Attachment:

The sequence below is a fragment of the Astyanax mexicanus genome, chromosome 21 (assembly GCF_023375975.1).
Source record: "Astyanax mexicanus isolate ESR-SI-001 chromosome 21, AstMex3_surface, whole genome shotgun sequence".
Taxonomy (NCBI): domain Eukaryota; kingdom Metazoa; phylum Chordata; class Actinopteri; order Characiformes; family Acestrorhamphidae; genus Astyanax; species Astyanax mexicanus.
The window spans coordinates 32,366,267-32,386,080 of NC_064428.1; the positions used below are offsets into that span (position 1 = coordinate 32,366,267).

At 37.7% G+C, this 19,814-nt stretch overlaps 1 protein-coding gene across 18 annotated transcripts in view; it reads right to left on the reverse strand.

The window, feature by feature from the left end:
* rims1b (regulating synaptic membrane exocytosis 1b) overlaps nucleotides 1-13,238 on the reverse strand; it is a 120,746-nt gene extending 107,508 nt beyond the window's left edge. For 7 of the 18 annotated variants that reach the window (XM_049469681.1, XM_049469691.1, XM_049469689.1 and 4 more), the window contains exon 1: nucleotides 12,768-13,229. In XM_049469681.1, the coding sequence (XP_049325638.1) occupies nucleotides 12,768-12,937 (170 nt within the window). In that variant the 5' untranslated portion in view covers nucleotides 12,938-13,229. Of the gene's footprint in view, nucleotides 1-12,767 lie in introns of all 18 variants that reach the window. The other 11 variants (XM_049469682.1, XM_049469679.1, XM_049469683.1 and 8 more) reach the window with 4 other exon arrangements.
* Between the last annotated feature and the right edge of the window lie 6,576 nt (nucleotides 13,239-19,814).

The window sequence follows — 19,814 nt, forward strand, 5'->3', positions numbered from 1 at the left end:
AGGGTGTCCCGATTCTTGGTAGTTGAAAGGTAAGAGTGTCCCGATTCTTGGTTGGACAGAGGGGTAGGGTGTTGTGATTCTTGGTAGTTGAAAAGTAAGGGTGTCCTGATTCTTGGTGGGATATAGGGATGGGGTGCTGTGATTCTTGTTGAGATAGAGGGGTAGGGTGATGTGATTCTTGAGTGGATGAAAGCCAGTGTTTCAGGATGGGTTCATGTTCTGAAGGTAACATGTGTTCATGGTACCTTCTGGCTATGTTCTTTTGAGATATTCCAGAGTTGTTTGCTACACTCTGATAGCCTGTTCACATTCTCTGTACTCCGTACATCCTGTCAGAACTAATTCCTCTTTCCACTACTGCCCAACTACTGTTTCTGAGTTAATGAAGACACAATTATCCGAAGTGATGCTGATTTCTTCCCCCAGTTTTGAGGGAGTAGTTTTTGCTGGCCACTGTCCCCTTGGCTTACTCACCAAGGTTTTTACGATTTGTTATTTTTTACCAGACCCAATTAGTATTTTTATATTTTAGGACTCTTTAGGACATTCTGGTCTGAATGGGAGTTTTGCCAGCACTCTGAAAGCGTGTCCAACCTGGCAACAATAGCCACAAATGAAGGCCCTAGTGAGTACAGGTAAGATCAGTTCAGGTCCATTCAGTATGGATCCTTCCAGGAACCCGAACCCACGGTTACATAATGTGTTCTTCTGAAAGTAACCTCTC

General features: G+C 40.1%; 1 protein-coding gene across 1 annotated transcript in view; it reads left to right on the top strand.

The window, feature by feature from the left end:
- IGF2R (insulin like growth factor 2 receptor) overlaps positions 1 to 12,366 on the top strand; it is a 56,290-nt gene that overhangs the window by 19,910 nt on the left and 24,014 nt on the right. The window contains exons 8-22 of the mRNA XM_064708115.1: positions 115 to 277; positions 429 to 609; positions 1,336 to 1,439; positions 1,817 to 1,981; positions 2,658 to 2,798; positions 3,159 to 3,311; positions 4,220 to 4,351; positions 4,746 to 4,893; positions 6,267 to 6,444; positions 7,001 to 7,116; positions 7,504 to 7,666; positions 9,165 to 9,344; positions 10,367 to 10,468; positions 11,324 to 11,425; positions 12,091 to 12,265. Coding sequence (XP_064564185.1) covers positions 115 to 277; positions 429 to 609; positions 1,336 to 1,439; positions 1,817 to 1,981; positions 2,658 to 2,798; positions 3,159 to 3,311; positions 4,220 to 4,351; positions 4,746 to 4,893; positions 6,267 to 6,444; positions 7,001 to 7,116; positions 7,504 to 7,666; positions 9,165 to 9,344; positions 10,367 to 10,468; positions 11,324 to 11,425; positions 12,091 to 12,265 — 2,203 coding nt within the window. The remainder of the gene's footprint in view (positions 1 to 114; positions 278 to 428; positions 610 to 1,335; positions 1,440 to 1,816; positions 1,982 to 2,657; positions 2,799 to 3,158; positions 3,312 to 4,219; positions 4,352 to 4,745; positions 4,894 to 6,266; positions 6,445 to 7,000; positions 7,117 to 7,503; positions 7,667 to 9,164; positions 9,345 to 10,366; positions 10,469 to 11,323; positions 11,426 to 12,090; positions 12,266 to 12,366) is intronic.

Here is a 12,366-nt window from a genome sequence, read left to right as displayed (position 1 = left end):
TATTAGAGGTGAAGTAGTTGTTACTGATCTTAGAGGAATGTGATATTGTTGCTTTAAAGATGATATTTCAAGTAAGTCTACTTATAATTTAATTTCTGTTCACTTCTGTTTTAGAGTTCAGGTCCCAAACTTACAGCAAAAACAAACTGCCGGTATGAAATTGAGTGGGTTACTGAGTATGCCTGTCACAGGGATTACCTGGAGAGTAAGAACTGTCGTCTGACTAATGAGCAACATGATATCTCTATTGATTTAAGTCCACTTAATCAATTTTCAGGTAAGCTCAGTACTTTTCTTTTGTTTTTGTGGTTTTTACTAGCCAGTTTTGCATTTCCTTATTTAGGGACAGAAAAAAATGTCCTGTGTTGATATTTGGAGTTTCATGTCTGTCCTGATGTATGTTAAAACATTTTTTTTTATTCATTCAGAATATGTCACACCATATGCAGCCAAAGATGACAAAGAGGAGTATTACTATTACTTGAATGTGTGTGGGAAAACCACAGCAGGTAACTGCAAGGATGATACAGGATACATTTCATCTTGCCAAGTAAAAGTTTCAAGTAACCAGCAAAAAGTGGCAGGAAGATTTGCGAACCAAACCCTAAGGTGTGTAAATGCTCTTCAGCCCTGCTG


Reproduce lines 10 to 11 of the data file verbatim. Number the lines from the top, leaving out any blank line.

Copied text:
AGGGTGTCCCGATTCTTGGTAGTTGAAAGGTAAGAGTGTCCCGATTCTTGGTTGGACAGAGGGGTAGGGTGTTGTGATTCTTGGTAGTTGAAAAGTAAGGGTGTCCTGATTCTTGGTGGGATATAGGGATGGGGTGCTGTGATTCTTGTTGAGATAGAGGGGTAGGGTGATGTGATTCTTGAGTGGATGAAAGCCAGTGTTTCAGGATGGGTTCATGTTCTGAAGGTAACATGTGTTCATGGTACCTTCTGGCTATGTTCTTTTGAGATATTCCAGAGTTGTTTGCTACACTCTGATAGCCTGTTCACATTCTCTGTACTCCGTACATCCTGTCAGAACTAATTCCTCTTTCCACTACTGCCCAACTACTGTTTCTGAGTTAATGAAGACACAATTATCCGAAGTGATGCTGATTTCTTCCCCCAGTTTTGAGGGAGTAGTTTTTGCTGGCCACTGTCCCCTTGGCTTACTCACCAAGGTTTTTACGATTTGTTATTTTTTACCAGACCCAATTAGTATTTTTATATTTTAGGACTCTTTAGGACATTCTGGTCTGAATGGGAGTTTTGCCAGCACTCTGAAAGCGTGTCCAACCTGGCAACAATAGCCACAAATGAAGGCCCTAGTGAGTACAGGTAAGATCAGTTCAGGTCCATTCAGTATGGATCCTTCCAGGAACCCGAACCCACGGTTACATAATGTGTTCTTCTGAAAGTAACCTCTC

General features: G+C 40.1%; 1 protein-coding gene across 1 annotated transcript in view; it reads left to right on the top strand.